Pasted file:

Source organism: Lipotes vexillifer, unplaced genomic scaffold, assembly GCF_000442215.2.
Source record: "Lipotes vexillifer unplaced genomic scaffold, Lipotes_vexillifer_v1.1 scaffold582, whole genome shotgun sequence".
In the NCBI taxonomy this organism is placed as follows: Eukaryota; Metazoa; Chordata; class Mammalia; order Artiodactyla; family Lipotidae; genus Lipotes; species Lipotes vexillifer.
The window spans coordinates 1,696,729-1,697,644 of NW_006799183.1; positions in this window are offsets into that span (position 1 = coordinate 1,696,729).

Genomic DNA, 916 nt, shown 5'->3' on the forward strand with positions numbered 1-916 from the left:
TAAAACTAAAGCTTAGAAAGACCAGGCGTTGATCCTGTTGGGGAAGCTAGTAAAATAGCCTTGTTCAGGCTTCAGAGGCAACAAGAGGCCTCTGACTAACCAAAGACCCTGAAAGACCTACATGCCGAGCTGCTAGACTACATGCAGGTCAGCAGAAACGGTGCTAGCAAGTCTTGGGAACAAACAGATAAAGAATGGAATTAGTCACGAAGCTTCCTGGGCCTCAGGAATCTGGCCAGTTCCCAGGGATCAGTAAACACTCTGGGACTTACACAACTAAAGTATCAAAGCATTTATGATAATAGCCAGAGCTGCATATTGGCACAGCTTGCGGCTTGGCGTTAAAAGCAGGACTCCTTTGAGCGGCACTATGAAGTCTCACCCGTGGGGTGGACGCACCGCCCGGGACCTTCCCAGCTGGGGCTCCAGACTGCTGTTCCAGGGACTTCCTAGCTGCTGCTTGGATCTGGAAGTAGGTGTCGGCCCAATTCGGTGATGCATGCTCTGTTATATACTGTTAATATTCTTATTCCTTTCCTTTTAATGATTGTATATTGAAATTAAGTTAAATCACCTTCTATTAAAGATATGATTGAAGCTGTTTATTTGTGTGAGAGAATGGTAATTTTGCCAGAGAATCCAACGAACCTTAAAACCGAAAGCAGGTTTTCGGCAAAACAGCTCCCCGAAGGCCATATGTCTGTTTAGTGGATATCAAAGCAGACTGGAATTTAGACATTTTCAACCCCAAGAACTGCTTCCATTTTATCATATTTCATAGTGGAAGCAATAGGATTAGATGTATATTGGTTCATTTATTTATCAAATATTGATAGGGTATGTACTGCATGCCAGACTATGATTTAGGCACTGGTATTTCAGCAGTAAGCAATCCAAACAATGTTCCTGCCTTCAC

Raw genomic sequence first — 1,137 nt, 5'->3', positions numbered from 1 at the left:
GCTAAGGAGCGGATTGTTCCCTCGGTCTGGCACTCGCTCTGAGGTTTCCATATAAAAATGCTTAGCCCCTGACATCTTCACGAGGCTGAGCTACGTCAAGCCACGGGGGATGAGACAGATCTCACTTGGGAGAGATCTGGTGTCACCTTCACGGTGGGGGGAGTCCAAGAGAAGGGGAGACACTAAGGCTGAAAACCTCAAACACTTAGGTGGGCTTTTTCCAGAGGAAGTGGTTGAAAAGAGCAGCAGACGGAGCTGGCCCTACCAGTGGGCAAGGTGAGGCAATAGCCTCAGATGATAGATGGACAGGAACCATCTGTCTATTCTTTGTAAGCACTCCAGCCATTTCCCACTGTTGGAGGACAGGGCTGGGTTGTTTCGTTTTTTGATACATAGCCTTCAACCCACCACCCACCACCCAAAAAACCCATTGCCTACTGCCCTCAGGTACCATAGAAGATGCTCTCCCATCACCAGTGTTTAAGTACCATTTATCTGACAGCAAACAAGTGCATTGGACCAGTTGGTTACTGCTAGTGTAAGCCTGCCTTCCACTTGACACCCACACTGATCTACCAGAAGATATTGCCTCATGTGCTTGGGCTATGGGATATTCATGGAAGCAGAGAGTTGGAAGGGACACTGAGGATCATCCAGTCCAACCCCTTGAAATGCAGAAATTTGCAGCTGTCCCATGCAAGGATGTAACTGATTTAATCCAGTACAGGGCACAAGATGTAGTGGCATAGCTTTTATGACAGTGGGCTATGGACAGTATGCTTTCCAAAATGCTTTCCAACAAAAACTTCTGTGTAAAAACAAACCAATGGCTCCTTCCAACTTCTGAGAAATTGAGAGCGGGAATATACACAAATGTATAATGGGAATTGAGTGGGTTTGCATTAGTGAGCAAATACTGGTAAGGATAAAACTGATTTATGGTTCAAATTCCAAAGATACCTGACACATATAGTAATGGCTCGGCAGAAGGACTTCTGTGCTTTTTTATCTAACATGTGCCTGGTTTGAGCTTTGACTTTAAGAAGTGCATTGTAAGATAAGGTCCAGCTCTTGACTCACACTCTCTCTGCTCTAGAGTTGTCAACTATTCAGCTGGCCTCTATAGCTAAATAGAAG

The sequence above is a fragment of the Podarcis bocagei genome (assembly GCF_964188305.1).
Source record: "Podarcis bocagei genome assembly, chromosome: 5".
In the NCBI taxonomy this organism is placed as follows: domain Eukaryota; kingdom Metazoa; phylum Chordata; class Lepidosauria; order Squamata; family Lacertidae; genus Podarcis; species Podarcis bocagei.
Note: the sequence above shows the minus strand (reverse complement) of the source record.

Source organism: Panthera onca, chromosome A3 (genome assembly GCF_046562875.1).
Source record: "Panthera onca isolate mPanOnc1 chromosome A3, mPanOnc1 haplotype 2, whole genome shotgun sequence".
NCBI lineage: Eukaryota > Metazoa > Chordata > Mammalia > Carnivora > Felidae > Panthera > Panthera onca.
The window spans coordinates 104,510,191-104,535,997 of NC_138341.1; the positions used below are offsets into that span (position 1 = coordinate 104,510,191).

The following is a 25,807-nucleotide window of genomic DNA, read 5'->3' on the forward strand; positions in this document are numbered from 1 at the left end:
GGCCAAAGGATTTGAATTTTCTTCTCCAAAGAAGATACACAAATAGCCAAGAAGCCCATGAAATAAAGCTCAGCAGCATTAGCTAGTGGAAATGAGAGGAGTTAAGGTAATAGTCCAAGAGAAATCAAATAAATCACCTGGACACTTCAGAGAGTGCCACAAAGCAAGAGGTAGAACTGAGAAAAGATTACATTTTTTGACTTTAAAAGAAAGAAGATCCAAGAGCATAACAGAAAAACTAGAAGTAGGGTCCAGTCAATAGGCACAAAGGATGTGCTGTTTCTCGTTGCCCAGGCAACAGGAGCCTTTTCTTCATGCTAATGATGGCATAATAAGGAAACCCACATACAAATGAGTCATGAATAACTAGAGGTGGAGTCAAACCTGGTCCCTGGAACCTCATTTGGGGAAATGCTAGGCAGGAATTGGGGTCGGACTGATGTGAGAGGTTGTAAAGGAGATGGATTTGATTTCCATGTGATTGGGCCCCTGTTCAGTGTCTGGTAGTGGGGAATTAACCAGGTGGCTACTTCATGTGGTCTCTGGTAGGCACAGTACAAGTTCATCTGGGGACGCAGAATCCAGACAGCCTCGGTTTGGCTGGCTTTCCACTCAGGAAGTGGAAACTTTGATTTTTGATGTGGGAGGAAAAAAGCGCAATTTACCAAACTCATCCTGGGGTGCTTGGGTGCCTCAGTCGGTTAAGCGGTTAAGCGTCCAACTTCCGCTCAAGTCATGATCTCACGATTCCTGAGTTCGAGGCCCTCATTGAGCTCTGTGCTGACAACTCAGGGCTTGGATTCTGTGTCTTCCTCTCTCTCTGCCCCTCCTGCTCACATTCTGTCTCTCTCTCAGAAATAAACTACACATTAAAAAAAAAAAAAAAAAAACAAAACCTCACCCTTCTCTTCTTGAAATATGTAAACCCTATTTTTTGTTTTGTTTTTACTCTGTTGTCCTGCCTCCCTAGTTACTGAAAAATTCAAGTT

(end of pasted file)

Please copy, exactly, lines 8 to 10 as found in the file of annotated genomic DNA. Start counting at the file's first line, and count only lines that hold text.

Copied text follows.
GCTAAGGAGCGGATTGTTCCCTCGGTCTGGCACTCGCTCTGAGGTTTCCATATAAAAATGCTTAGCCCCTGACATCTTCACGAGGCTGAGCTACGTCAAGCCACGGGGGATGAGACAGATCTCACTTGGGAGAGATCTGGTGTCACCTTCACGGTGGGGGGAGTCCAAGAGAAGGGGAGACACTAAGGCTGAAAACCTCAAACACTTAGGTGGGCTTTTTCCAGAGGAAGTGGTTGAAAAGAGCAGCAGACGGAGCTGGCCCTACCAGTGGGCAAGGTGAGGCAATAGCCTCAGATGATAGATGGACAGGAACCATCTGTCTATTCTTTGTAAGCACTCCAGCCATTTCCCACTGTTGGAGGACAGGGCTGGGTTGTTTCGTTTTTTGATACATAGCCTTCAACCCACCACCCACCACCCAAAAAACCCATTGCCTACTGCCCTCAGGTACCATAGAAGATGCTCTCCCATCACCAGTGTTTAAGTACCATTTATCTGACAGCAAACAAGTGCATTGGACCAGTTGGTTACTGCTAGTGTAAGCCTGCCTTCCACTTGACACCCACACTGATCTACCAGAAGATATTGCCTCATGTGCTTGGGCTATGGGATATTCATGGAAGCAGAGAGTTGGAAGGGACACTGAGGATCATCCAGTCCAACCCCTTGAAATGCAGAAATTTGCAGCTGTCCCATGCAAGGATGTAACTGATTTAATCCAGTACAGGGCACAAGATGTAGTGGCATAGCTTTTATGACAGTGGGCTATGGACAGTATGCTTTCCAAAATGCTTTCCAACAAAAACTTCTGTGTAAAAACAAACCAATGGCTCCTTCCAACTTCTGAGAAATTGAGAGCGGGAATATACACAAATGTATAATGGGAATTGAGTGGGTTTGCATTAGTGAGCAAATACTGGTAAGGATAAAACTGATTTATGGTTCAAATTCCAAAGATACCTGACACATATAGTAATGGCTCGGCAGAAGGACTTCTGTGCTTTTTTATCTAACATGTGCCTGGTTTGAGCTTTGACTTTAAGAAGTGCATTGTAAGATAAGGTCCAGCTCTTGACTCACACTCTCTCTGCTCTAGAGTTGTCAACTATTCAGCTGGCCTCTATAGCTAAATAGAAG

The sequence above is a fragment of the Podarcis bocagei genome (assembly GCF_964188305.1).
Source record: "Podarcis bocagei genome assembly, chromosome: 5".